Life, A Continuous Advent

This homily was given by Fr. Joseph Feders OSB on 2 December 2018 (1 Advent B) at St. Paul's Monastery. It is shared with permission.

Life, A Continuous Advent

According to Saint Benedict, “The life of a monastic ought to be a continuous Lent.” However, if we look at his Rule in its totality, rather than a continuous Lent, what Benedict presents is monastic life as a continuous Advent.

From the opening word of his Rule until the concluding chapter, like Jesus in today’s gospel, Benedict encourages his disciples “to be vigilant at all times.” This vigilance manifests itself in various ways including:

  • careful listening,
  • attentiveness to prayer,
  • prompt obedience,
  • watchful care over words and actions,
  • being the first to show respect to others,
  • and readily seeing Christ in every person we meet.

Joan Chittister shares the story of a traveler who one day stopped at a monastery and asked an elder for a word of wisdom that would guide the rest of the journey*:

The elder nodded affably, and though it was a day of silence took a sheet of paper and wrote on it a single word, “Awareness.”

“Awareness?” the traveler said, perplexed.

“That’s far too brief.

“Couldn’t you expand on that a bit?”

So, the elder took the paper back and wrote: “Awareness, awareness, awareness.”

“But what do these words mean?” the traveler insisted.

Finally, the elder reached for the paper and wrote, clearly and firmly,

“Awareness, awareness, awareness means… Awareness! (exclamation point).”

To live life as a continuous Advent means nurturing our awareness of Christ’s presence in his three comings – in history, in daily life and at the end of time. Unfortunately, what frequently hampers our awareness and attempts at vigilance are drowsy hearts and the anxieties of daily life.

It’s helpful to remember that whatever preoccupies us has become our god, and that is usually god spelled with a small g. To be able to pause and ask, “What is the cause of my anxiety?” is a good place to start. To name something makes it real. To name something can also take away some of its power.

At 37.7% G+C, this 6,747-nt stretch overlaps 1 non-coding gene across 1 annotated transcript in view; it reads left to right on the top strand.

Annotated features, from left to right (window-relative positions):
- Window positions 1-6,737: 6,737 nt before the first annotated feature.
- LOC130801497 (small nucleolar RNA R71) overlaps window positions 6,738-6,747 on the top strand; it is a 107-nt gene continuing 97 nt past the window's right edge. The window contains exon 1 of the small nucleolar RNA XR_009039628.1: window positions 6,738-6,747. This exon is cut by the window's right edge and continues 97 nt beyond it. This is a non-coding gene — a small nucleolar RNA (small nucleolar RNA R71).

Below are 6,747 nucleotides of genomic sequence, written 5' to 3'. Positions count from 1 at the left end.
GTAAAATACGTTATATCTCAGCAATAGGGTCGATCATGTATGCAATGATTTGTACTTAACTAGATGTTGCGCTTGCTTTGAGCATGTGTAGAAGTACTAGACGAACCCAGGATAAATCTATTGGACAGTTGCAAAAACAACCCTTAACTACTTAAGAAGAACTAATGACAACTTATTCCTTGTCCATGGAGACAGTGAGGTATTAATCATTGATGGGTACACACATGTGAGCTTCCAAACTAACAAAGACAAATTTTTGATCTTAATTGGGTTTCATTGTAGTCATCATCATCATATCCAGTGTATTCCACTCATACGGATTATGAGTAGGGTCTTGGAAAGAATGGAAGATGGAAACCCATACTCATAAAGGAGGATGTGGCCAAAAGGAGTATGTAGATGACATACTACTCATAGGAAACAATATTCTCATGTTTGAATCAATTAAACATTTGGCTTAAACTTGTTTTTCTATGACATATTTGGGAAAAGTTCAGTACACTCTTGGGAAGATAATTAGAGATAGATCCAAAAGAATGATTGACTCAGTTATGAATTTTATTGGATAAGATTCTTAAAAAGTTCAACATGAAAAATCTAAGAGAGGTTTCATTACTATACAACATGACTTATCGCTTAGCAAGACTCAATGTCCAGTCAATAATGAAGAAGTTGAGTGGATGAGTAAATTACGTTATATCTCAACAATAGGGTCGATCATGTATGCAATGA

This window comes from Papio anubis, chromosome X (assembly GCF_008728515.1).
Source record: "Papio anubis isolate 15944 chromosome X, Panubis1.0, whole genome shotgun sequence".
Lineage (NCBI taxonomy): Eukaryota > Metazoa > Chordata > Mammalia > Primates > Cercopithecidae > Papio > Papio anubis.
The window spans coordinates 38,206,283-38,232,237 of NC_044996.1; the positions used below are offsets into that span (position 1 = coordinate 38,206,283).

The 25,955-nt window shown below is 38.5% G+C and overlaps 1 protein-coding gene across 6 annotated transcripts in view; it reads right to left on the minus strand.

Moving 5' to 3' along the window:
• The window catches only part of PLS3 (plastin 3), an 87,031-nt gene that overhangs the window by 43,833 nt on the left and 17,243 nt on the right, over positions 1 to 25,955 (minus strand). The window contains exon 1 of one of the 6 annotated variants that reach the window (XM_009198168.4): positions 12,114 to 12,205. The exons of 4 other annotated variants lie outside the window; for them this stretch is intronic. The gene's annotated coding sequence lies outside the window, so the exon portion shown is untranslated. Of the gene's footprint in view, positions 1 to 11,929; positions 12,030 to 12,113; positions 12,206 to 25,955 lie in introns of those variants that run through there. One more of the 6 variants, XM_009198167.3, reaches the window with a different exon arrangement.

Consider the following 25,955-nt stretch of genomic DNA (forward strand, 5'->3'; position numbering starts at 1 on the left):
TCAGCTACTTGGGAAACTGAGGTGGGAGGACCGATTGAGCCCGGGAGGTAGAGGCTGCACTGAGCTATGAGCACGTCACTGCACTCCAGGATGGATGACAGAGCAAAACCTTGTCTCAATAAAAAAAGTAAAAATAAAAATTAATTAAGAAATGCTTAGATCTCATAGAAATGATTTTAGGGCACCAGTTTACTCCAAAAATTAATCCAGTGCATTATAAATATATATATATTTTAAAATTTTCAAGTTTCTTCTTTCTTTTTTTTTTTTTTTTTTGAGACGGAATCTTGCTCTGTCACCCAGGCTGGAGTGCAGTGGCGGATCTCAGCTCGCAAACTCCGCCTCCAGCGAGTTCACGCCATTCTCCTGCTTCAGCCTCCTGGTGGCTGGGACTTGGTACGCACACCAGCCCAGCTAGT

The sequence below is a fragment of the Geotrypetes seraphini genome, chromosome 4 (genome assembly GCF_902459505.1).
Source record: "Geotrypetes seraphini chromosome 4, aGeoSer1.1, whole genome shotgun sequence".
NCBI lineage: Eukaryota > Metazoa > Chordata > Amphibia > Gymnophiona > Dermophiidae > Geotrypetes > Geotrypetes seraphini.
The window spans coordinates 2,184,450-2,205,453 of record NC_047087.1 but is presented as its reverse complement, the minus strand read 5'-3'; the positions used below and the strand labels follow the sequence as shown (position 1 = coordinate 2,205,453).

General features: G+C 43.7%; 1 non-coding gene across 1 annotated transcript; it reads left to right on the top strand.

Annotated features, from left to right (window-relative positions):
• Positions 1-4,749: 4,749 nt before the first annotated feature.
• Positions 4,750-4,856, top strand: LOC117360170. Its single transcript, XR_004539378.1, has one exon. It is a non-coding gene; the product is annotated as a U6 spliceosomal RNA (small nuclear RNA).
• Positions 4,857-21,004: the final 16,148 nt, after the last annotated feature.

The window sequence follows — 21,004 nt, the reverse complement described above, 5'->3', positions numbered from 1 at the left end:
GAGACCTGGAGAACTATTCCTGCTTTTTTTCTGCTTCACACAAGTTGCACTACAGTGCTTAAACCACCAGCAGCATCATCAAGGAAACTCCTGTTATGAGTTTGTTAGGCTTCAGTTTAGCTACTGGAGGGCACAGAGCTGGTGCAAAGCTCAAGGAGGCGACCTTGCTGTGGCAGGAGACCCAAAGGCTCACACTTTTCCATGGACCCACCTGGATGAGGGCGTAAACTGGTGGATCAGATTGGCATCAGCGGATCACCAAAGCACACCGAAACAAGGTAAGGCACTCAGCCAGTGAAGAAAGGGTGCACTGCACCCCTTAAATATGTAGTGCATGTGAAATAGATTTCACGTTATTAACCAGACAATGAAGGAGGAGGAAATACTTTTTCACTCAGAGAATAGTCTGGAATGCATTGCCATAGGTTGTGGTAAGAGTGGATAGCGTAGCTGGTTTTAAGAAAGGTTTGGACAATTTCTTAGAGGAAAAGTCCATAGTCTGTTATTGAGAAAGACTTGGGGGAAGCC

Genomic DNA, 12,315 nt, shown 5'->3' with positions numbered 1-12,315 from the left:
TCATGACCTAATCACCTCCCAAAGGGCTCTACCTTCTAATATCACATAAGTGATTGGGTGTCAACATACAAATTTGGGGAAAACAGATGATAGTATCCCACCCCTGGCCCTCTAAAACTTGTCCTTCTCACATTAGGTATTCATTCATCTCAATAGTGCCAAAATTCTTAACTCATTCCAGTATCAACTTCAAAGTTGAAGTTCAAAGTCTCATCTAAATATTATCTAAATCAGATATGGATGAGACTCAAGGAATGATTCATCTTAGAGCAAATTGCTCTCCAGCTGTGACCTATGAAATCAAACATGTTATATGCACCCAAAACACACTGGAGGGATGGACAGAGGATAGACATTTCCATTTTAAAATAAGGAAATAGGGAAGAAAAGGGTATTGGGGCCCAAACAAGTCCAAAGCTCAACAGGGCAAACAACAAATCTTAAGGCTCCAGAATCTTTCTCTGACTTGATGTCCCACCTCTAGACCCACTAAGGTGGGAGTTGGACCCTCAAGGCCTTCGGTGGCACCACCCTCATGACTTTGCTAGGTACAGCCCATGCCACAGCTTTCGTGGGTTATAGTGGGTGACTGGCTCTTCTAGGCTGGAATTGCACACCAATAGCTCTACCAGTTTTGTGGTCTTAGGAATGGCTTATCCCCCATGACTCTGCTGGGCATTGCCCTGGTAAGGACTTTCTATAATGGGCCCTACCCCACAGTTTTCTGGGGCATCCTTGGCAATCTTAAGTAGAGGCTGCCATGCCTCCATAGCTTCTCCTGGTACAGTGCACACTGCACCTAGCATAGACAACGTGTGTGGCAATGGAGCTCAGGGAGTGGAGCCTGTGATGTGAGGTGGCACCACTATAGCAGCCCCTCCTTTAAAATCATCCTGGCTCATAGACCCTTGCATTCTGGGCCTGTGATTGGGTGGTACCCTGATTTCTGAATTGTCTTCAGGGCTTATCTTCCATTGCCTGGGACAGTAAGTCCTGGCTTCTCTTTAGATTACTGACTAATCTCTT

Our daily anxieties and preoccupations exist on many levels including personal, communal, national and global, and so often they happen concurrently. As we struggle with a health issue, we may be anxious about a community discernment process. On top of these concerns, we may worry about the needs of the advancing caravan of migrants and refugees from Central America and be further distressed by the recent catastrophic hurricanes and wild fires on the two coasts. And then there is the ongoing scandal of clergy sexual abuse, the subsequent mishandling and cover-up, and the lack of transparency and accountability by the hierarchy.

When we identify our anxieties and place them alongside “The Lord our justice,” hopefully, we gain a new perspective. Faith, and not fear, is the proper response of God’s people when things seem to be collapsing around us. As the prophet Jeremiah proclaims in today’s first reading, our God “will fulfill the promise.”

As we continue this Eucharist and Advent season, let us pray for greater awareness, and trust—trust in God’s faithfulness. May God strengthen our hearts to be blameless in holiness so that we may increase and abound in love. Then, when we come to celebrate once again our Savior’s birth, we can confidently stand ready and raise our heads because our redemption is at hand.

*Source: Joan Chittister, OSB, Wisdom Distilled from the Daily: Living the Rule of St. Benedict Today, (San Francisco: HarperSanFrancisco, 1991), 68.


Explore the possibilities for spiritual direction.

Learn more about Benedictine spirituality.

Comments are closed.